Like Ramsey Clark, like most of the Palestinians here, I have committed no crime. I came to Egypt to enter Gaza in good faith on the advice of the Egyptian authorities, and have every right to expect my application for entry to be successful, given the established right in international law to freedom of movement, particularly my right to enter to participate in the humanitarian task of the reconstruction of the decimated Gaza. The Palestinians have even more right – to enter their own country!
On Sunday I returned. Many of the same people from Thursday were there again, still waiting. Again I was refused, again others were refused, especially foreigners. Over the course of the afternoon several Palestinians, many who had been trying literally for a week, were finally allowed through. A man with Australian and Palestinian citizenship trying to visit his parents, who he had not seen for eleven years, was refused entry, while his sister was allowed through. A Gazan woman trying to visit her parents with her Lebanese husband was finally granted entry after four days – but told if she went in, she would not be permitted to leave, and her husband was not permitted to enter at all. Faced with the choice of an effective divorce or seeing her parents, she remained outside with her husband. In two days at the Rafah gate, we saw the princely total of only THREE trucks of aid enter Gaza, one carrying medical supplies - boxes of saline solution from Holland.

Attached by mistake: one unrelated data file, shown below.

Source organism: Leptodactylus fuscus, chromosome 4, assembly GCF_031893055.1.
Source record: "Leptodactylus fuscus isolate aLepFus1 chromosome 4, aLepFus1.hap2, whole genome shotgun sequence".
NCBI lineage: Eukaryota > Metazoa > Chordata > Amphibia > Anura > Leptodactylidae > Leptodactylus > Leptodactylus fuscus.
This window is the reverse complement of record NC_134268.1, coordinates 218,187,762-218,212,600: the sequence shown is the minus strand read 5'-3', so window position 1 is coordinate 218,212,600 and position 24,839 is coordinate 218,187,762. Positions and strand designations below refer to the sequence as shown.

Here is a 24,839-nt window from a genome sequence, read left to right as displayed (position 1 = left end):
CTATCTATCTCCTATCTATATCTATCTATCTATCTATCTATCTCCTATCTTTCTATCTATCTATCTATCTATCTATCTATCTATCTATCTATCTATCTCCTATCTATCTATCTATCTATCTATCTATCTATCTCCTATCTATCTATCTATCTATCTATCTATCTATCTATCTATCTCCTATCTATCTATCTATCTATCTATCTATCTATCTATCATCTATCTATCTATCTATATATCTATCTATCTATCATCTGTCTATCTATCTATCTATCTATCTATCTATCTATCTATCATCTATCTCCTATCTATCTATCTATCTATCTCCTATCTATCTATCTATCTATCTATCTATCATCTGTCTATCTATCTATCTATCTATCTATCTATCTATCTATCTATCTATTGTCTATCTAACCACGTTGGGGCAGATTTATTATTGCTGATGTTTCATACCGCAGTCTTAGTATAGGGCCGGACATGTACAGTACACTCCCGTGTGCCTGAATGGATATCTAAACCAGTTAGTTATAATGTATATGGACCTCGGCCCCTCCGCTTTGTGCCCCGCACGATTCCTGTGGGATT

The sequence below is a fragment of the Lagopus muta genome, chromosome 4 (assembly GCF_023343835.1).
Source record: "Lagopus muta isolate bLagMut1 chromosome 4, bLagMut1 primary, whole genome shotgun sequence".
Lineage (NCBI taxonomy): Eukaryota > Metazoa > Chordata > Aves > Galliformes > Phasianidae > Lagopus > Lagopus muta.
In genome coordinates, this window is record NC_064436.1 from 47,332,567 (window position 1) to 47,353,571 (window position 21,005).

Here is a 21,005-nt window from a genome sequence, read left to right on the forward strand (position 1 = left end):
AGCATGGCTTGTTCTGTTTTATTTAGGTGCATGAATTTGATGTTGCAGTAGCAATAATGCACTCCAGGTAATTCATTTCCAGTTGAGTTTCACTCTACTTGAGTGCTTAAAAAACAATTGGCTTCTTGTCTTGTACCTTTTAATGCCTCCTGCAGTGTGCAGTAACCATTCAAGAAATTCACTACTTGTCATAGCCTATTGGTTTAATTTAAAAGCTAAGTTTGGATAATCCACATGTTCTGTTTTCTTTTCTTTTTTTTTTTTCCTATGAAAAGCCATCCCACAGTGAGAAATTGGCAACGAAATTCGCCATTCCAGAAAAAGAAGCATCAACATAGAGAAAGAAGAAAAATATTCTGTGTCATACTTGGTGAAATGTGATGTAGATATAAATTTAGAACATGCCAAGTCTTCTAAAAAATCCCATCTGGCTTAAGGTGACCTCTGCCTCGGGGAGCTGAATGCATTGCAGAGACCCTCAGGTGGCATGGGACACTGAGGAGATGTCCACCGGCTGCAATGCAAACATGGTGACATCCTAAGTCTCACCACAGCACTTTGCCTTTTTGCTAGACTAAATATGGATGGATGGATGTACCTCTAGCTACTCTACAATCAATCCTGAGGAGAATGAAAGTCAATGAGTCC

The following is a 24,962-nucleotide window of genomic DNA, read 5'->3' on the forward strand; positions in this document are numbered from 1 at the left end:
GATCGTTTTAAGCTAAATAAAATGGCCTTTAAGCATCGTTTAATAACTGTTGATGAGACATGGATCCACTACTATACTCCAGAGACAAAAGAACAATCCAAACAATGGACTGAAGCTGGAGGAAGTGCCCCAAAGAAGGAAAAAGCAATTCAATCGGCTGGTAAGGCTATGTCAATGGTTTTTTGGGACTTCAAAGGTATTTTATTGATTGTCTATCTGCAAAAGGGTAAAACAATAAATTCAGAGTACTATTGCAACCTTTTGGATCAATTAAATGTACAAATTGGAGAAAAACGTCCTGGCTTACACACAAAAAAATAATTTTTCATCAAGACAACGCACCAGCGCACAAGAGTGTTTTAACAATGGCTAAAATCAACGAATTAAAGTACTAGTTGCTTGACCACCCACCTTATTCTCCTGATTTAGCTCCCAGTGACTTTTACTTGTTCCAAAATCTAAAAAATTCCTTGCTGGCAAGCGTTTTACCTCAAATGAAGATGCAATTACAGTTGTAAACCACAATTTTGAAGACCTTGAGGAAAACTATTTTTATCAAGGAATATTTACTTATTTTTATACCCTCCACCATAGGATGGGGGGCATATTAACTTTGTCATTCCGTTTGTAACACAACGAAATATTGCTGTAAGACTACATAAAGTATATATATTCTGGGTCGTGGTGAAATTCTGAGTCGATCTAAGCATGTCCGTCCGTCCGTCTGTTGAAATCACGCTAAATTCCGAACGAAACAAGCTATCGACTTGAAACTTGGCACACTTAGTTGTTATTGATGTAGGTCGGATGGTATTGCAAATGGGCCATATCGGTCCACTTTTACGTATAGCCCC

I have missed the forum at which I was to present my paper, but that is a minor, if expensive, inconvenience compared to that faced daily by hundreds of Palestinians trying to exercise their human right to freely enter or leave their own country, let alone the daily torment faced by the overwhelming majority of Gazans in desperate need of food, medicines and all of the other materials prevented from entering their territory. They, at least, are under no illusions as to Israel’s intentions and Egypt’s complicity in them.
But I, New Zealander, remain bewildered by the Egyptian authorities’ prevarications to me, and to the rest of the world. Does the Rafah gate lie open, as the Egyptian government insists, or is it just an open lie?
The humanitarian crisis in Gaza is the result of a blockade that the United Nations Fact Finding Mission on the Gaza Conflict designated “collective punishment intentionally inflicted by the Government of Israel” (sec 1878 pp 404-5), which has been compounded by Operation Cast Lead, a three-week military offensive between December 2008 and January 2009 that was “a deliberately disproportionate attack designed to punish, humiliate and terrorize a civilian population, radically diminish its local economic capacity both to work and to provide for itself, and to force upon it an ever increasing sense of dependency and vulnerability.” (sec 1893 p 408). The report can be found here.
UNSC Resolution 1502 (2003) Article 4 requires states in close proximity “to allow full unimpeded access by humanitarian personnel to all people in need of assistance, and to make available, as far as possible, all necessary facilities for their operations, and to promote the safety, security and freedom of movement of humanitarian personnel and United Nations and its associated personnel and their assets.” It can be found here: